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Weekly Review - September 6, 2016

Weekly Review - September 6, 2016

Guest Post - Tuesday, September 06, 2016


In a busy week for economic data, general results weren't as strong as expected, but neither were there any outright trouble spots. The ISM manufacturing index weakened by a few points, housing proved mixed but stable and the employment situation report disappointed a bit compared to expectations.

Equity markets generally ended up in the positive globally, as did domestic bonds, while foreign bonds were mixed due to a stronger dollar. Commodities, led by oil, were generally down on the week.

Economic Notes

(-) The ISM manufacturing survey for August declined more than expected, below expectations of a 52.0 reading to a contractionary 49.4. All key components were lower, including new orders, production and employment, which ended up with high-40's readings similar to the broader index, with little diffusion between the parts. This has been an area of interesting mixed results over the past year, with alternative periods of expansion (over-50) and contraction (under-50) readings. Due to the high-profile nature of this release, it may play a role in the Fed's determination of a September rate hike, although there is much more data than this to consider.

(-) Similarly, the Chicago PMI index fell several points from 55.8 in July to 51.5 in August, worse than an expected less dramatic decline to 54.0. A decline in both new orders and order backlogs were behind the drop, while employment actually improved slightly, keeping the overall index in expansionary territory.

(0) Personal income for July rose +0.4%, which was on target with expectations being the largest monthly gain so far in 2016; personal spending also met expectations, gaining +0.3% for the month. This moved the savings rate up a few tenths to 5.7%. The PCE price index (important due to it being the Fed's preferred inflation measure) was flat on a headline level while the core measure rose +0.1%. Year-over-year, headline and core PCE rose +0.8% and +1.6%, respectively, which are within the same ranges as other inflation measures—so no surprises. These will no doubt evolve as the extreme price declines in energy roll off, and the Fed will be watching closely as this is one of the key benchmarks for policy action.

(0) The S&P/Case-Shiller home price index fell -0.1% in June, which was on target with expectations; however, it appeared the monthly change may have been due to seasonal adjustment factors, which alter results from time to time in shorter periods. Portland gained +0.7%, leading the 20 cities in the index and has been one of the strongest cities in the nation as of late, while Chicago and Atlanta lost ground on the order of about a half-percent for the month. Year-over-year, the index rose +5.1%, which was the same pace as the prior month. For the 20-city index, trailing 12-month gains were led by Portland and Seattle, where home prices increased by over +10%, followed by Denver and Dallas at just under that mark. While all cities in that group gained ground for the year, the weakest performances came from Washington, D.C., New York and Cleveland, at around +2%.

(x) Pending home sales for July rose +1.3%, which outgained the +0.7% expected; however, some downward revisions to prior months took a bit away from the positivity. Regionally, pending sales were strongest in the West, which gained +7%, while the Midwest declined about -3%—other regions were little changed. Year-over-year, pending sales are down -2%, but what really matters are how these translate into existing home sales.

(0) Factory orders for July rose +1.9%, which fell just under the expected +2.0% gain, while core capital goods shipments were revised downward and durable inventories were revised higher. It appears oil industry dynamics are continuing to play a role in this series as machinery shipments in the mining/oil patch were down -4% over the month to the lowest levels in a decade.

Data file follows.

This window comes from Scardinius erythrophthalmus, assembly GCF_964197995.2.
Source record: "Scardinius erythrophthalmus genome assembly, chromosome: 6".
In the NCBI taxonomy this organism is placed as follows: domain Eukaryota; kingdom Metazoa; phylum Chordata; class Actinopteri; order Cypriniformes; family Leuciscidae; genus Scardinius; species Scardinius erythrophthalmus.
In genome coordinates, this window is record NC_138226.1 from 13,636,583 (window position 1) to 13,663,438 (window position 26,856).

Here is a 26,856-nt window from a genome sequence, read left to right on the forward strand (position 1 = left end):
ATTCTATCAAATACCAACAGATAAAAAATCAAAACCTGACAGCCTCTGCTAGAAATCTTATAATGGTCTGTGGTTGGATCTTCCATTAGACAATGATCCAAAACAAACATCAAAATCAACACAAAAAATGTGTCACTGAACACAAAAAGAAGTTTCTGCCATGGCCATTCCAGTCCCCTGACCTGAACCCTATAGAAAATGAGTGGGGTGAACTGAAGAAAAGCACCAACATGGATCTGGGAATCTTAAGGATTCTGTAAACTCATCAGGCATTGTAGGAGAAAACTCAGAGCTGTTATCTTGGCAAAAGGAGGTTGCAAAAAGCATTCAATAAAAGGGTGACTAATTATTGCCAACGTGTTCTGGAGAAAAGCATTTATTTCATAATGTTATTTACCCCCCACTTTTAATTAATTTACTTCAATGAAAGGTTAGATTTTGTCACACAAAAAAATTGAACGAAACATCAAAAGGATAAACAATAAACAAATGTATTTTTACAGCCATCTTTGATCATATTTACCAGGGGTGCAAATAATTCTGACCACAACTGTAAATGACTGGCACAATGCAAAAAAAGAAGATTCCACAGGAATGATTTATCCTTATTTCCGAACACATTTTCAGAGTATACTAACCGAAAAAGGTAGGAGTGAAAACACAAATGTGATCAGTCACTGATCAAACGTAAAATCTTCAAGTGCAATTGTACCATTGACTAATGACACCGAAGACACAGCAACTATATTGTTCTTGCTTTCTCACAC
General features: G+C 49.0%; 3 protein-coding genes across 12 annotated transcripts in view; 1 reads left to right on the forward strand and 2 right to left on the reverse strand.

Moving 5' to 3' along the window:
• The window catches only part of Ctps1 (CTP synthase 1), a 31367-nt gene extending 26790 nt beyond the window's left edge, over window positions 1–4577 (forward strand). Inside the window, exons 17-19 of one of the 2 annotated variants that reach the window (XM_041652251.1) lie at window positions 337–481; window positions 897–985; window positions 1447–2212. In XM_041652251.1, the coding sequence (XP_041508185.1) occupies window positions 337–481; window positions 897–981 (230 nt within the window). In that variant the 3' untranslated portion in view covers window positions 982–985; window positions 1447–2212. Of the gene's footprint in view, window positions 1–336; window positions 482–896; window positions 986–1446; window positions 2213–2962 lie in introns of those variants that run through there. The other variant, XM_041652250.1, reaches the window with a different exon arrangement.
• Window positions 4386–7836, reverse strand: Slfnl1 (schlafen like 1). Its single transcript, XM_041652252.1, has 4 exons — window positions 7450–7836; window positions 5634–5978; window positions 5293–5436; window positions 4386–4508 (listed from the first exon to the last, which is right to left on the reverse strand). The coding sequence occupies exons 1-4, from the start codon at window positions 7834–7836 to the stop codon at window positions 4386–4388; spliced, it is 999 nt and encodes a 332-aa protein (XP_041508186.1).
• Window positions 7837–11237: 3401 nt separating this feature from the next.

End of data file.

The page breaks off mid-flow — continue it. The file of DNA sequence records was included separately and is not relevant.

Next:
(-) Construction spending for July came in flat, disappointing relative to an expected +0.5% increase; however, June numbers were revised upward sharply—mostly in non-residential—from a half-percent decline to nearly a +1% gain, offsetting some of the impact. Residential investment was barely above zero, while state/local government spending declined a few percent.

(+) The Conference Board's consumer confidence index for August rose to 101.1, a gain of +4.4 points over last month and better than the 97 level expected. Both current conditions and expectations of future conditions improved, as did the labor differential (a measure of the difficulty in finding a job), reaching a post-crisis high.

(0) The ADP employment survey for August showed a gain of +177k jobs, which was +2k better than expected, so relatively in line with consensus. Additionally, July jobs were revised up by +15k, which was positive. Service jobs gained by +183k, with a large impact from professional/business services, which rose by +53k, and trade/transports/utilities, which gained +26k. On the downside, goods-producing jobs fell by -6k, which it has for the bulk of this year, due to weakness in construction.

(0) Initial jobless claims for the Aug. 27 ending week ticked up by +2k to 263k, just -2k short of consensus expectations. Continuing claims for the Aug. 20 week came in at 2,159k—higher than the 2,145k median forecast. The bulk of claims activity occurred in the largest U.S. states, per usual, but Gulf Coast claims continued to run higher, perhaps due to recent flooding.

(-) The August employment situation report could have been worse, but remained a bit of a disappointment. Nonfarm payrolls came in at +151k, which was below the +180k expected. While private job growth was positive in a variety of areas, it was at a slower pace. Professional/business services jobs declined from +80k the prior month to +22k, and leisure/hospitality and government jobs also gained less ground than previously. Interestingly, August tends to be an odd month for payrolls, so these could still be revised up later (or not).

The unemployment rate was unchanged at 4.9%, despite expectations for a decline of a tenth of a percent. The accompanying household survey showed a +97k gain in jobs, while the U-6 'underemployment' measure also came in flat at 9.7%. Average hourly earnings rose +0.1%, despite consensus expectations of a gain twice that much, bringing the 12-month change to +2.4%—however, this has backed off from the stronger 2.7% year-over-year trend previously. Average weekly hours also ticked down a bit to 34.3, a 2-year low.